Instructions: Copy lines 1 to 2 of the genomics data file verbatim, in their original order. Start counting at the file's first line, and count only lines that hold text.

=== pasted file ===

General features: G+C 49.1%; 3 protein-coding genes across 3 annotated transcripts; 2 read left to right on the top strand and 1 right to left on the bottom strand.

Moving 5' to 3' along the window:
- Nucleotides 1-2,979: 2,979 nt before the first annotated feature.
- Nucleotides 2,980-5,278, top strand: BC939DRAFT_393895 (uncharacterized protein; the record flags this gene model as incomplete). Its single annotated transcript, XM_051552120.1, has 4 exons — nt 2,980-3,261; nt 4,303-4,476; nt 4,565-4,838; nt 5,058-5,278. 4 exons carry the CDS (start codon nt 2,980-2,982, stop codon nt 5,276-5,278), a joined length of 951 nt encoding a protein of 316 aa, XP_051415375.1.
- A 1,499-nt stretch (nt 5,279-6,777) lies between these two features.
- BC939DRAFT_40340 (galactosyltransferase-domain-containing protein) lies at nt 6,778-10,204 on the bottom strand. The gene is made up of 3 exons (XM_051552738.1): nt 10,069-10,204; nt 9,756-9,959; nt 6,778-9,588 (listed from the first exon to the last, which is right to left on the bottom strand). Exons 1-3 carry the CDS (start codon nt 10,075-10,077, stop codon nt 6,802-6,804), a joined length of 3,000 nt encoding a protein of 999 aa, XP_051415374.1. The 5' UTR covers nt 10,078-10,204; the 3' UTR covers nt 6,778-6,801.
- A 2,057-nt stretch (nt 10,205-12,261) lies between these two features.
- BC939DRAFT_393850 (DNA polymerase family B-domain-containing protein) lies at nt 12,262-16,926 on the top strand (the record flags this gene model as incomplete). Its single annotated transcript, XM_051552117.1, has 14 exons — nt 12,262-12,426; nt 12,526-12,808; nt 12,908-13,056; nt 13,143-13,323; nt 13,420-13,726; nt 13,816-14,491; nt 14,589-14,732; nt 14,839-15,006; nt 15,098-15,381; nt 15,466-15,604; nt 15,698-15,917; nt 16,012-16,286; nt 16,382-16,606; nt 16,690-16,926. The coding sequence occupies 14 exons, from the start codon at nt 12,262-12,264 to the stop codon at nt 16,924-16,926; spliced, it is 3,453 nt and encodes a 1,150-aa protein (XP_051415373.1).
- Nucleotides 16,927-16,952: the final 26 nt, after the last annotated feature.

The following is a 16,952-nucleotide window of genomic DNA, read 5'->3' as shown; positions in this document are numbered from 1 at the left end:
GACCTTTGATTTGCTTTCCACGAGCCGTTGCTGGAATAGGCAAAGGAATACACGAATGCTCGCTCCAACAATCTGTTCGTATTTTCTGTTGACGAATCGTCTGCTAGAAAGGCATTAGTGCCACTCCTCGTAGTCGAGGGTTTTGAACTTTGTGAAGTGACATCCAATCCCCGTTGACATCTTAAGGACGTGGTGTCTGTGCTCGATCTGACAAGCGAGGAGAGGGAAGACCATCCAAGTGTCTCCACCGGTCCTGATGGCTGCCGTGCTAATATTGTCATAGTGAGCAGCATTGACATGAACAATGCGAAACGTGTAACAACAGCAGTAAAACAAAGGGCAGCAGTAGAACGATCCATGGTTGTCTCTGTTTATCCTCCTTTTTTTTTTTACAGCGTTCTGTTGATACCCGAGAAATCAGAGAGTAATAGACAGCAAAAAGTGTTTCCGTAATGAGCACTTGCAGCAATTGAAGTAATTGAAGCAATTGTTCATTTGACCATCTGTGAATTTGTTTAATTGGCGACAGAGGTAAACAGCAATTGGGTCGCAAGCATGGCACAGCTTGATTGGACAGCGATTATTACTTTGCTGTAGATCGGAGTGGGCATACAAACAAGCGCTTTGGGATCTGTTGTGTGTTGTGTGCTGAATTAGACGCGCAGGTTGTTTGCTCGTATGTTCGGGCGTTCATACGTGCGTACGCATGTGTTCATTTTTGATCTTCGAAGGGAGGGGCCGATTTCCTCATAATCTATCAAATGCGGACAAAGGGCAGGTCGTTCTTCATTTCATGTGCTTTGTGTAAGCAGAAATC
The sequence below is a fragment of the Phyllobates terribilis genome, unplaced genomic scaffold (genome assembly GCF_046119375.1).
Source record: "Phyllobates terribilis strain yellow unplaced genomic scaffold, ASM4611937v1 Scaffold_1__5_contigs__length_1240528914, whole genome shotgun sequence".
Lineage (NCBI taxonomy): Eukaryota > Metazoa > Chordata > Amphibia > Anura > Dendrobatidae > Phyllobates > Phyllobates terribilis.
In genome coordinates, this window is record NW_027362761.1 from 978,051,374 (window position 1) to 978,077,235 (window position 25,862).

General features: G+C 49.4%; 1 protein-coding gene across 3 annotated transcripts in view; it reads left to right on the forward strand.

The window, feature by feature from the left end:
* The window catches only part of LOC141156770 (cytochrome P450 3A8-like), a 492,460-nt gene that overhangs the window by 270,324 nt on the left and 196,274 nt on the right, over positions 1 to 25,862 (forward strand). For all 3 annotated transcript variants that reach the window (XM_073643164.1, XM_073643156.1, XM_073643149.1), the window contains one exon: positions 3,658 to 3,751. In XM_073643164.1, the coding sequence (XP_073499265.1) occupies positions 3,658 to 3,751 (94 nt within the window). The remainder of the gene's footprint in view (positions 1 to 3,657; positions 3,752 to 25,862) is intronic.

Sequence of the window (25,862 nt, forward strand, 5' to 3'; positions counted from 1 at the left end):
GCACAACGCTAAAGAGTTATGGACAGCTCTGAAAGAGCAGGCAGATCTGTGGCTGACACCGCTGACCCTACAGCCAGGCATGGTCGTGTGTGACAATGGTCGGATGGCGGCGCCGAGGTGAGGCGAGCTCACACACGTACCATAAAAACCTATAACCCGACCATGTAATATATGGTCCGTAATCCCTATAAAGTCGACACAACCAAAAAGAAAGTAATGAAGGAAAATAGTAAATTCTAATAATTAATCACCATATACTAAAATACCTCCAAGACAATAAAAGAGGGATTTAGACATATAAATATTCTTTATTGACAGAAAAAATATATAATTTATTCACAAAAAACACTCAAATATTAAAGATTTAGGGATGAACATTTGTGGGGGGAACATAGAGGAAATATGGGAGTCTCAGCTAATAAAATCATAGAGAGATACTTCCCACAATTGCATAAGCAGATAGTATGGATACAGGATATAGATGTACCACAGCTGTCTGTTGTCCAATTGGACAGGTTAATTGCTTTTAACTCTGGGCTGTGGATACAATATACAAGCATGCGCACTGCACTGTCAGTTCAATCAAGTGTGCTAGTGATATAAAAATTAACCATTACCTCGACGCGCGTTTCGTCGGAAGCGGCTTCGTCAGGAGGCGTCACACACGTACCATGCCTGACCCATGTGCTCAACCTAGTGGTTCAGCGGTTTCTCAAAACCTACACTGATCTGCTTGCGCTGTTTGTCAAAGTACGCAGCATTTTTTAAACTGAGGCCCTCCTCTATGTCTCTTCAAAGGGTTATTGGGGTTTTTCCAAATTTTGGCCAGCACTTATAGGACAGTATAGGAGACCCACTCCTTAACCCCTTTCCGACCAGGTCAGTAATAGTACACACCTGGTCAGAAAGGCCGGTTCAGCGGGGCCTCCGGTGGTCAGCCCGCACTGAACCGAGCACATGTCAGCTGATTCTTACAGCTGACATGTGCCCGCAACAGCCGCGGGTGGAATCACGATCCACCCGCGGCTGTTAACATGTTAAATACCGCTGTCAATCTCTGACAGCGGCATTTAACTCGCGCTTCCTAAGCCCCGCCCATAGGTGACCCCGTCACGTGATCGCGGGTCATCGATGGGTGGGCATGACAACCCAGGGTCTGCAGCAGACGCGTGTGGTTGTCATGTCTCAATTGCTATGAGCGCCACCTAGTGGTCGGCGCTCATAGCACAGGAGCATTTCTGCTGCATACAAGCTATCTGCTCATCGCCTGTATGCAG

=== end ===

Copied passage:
General features: G+C 49.1%; 3 protein-coding genes across 3 annotated transcripts; 2 read left to right on the top strand and 1 right to left on the bottom strand.

Moving 5' to 3' along the window: